• After 1 year, human milk has significantly increased fat and energy contents, compared with human milk before 1 year.  Babies’ brains are growing and NEED the extra fat & especially human cholesterol.
  • In the second year (12-23 months), 448 mL of breastmilk provides (Dewey 2001):  29% of energy requirements, 43% of protein requirements,36% of calcium requirements,75% of vitamin A requirements,76% of folate requirements, 94% of vitamin B12 requirements, 60% of vitamin C requirements . Note that this is exactly what baby humans need; cow’s milk is designed to grow baby cows which have smaller brains per body mass.
  • Nursing toddlers between the ages of 16 and 30 months have been found to have fewer illnesses and illnesses of shorter duration than their non-nursing peers (Gulick 1986).  In other words, the longer that toddlers are allowed to nurse, the lower their risk of disease.  There is also a proportionate increase in IQ for babies and toddlers who breastfeed longer, i.e. higher IQ for breastfeeding over 1 year vs. 6-12 months.
  • Some of the immune factors in breastmilk increase in concentration during the second year and also during the weaning process. (Goldman 1983, Goldman & Goldblum 1983, Institute of Medicine 1991).
  • In cultures where mothers and babies are not pressured to wean prematurely, babies self-wean  naturally between 2.5 and 7 years of age, with most babies self-weaning around age 3 or 4. (Dettwyler)
  • The longer babies are allowed to nurse the better socially adjusted they are. Per the researchers, ‘There are statistically significant tendencies for conduct disorder scores to decline with increasing duration of breastfeeding.’”
  • Breastfeeding toddlers (babies > 1 year), helps them learn to self-soothe and self-regulate, manage frustrations (some parents report avoiding the “terrible twos” altogether) and lessens pain from bumps and bruises (breastmilk contains analgesics, i.e. natural pain-killers).  Nursing toddlers are easier to handle in the doctor’s office, too!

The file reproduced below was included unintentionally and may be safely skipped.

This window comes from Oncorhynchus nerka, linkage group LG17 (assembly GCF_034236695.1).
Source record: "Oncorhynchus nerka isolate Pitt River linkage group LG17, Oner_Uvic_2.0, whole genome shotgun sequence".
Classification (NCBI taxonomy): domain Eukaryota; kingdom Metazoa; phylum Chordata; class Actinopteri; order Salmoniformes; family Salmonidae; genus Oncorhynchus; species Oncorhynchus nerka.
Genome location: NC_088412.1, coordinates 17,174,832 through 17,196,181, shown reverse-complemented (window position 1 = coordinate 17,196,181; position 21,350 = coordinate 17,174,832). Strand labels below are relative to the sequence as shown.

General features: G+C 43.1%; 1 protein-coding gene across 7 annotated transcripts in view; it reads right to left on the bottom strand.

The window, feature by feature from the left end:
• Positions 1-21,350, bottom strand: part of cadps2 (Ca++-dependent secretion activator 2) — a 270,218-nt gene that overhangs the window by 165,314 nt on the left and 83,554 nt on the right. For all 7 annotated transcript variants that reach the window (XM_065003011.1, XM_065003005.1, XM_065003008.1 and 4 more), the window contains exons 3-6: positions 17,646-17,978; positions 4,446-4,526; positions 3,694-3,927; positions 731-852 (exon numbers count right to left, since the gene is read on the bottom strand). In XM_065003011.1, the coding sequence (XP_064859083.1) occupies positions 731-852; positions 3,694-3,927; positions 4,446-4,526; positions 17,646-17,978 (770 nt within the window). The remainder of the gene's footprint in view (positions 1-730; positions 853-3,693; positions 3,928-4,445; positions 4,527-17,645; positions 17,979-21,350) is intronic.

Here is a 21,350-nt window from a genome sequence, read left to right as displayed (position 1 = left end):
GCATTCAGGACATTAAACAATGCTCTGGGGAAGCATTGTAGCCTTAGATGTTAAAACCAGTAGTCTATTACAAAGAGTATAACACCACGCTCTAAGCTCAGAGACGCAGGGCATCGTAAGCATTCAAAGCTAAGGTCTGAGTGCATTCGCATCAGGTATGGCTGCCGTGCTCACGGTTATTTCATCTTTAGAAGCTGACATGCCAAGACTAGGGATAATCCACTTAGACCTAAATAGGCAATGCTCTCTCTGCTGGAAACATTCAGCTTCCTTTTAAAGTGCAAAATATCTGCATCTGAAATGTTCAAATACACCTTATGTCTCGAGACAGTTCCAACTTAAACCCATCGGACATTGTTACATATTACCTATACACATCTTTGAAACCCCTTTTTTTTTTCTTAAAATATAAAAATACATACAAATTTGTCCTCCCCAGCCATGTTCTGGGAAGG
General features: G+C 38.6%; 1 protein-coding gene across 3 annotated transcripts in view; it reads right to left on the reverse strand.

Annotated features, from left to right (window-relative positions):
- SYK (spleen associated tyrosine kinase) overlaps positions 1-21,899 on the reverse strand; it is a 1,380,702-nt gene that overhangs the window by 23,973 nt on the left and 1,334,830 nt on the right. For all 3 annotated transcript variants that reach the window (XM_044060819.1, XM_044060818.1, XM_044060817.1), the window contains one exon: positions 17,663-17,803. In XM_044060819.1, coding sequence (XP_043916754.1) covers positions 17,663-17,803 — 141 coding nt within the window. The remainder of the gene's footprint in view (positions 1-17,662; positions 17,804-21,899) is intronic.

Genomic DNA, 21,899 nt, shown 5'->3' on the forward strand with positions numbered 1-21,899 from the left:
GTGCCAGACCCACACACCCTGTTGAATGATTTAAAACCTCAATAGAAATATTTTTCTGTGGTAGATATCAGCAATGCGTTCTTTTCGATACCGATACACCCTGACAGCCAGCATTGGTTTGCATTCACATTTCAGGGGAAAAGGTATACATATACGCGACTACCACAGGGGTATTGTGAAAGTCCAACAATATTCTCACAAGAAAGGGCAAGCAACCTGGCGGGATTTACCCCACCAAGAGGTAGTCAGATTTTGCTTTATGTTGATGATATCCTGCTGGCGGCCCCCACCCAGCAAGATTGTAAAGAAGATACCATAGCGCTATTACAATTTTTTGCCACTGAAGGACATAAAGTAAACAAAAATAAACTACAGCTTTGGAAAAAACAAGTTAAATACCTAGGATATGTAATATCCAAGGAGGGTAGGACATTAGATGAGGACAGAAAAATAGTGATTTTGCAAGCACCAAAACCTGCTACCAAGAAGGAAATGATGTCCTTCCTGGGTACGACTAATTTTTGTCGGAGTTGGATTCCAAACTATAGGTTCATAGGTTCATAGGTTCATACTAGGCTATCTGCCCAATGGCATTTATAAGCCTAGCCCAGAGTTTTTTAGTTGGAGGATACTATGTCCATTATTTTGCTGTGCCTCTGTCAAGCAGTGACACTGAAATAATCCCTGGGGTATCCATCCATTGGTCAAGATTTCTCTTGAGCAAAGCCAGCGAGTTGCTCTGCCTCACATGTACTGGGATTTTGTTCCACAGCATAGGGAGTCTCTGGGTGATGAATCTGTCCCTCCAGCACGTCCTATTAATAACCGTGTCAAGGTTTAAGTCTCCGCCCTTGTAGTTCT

• Breastfeeding toddlers (babies > 1 year) helps them make a gradual transition to childhood, “Meeting a child’s dependency needs is the key to helping that child achieve independence. And children outgrow these needs according to their own unique timetable.”  Children who achieve independence at their own pace are more secure in that independence then children forced into independence prematurely.
  • The longer mothers breastfeed, the lower their risk of breast cancer, ovarian cancer, uterine cancer, osteoporosis, rheumatoid arthritis, and heart disease.
  • Older babies/toddlers nurse fewer times per day, most people are usually unaware they are nursing.
  • Babies that are old enough to “ask” to nurse are also old enough to say “thank you”, one of the sweetest experiences any mother can experience!

So, truthfully, there is no such thing as “extended” breastfeeding or “still” breastfeeding much as there is no such thing as “extended” walking or “still” walking.   Breastfeeding, like walking, is part of being human and begins and ends when it is evolutionary and developmentally advantageous.  In the case of breastfeeding, that is birth to somewhere between 2.5 and 7, end of story.   Anything other than that is premature weaning–and we all need to accept and acknowledge that.

And there you have  my explanation for disliking the term “extended breastfeeding”. I am NOT extending the breastfeeding of Leo, I am simply breastfeeding. And one last thing – even IF a toddler were “just” nursing for comfort – why would we deny the child we love so dearly the comfort he so obviously needs? Being comforted is JUST as important a need as any other, isn’t it?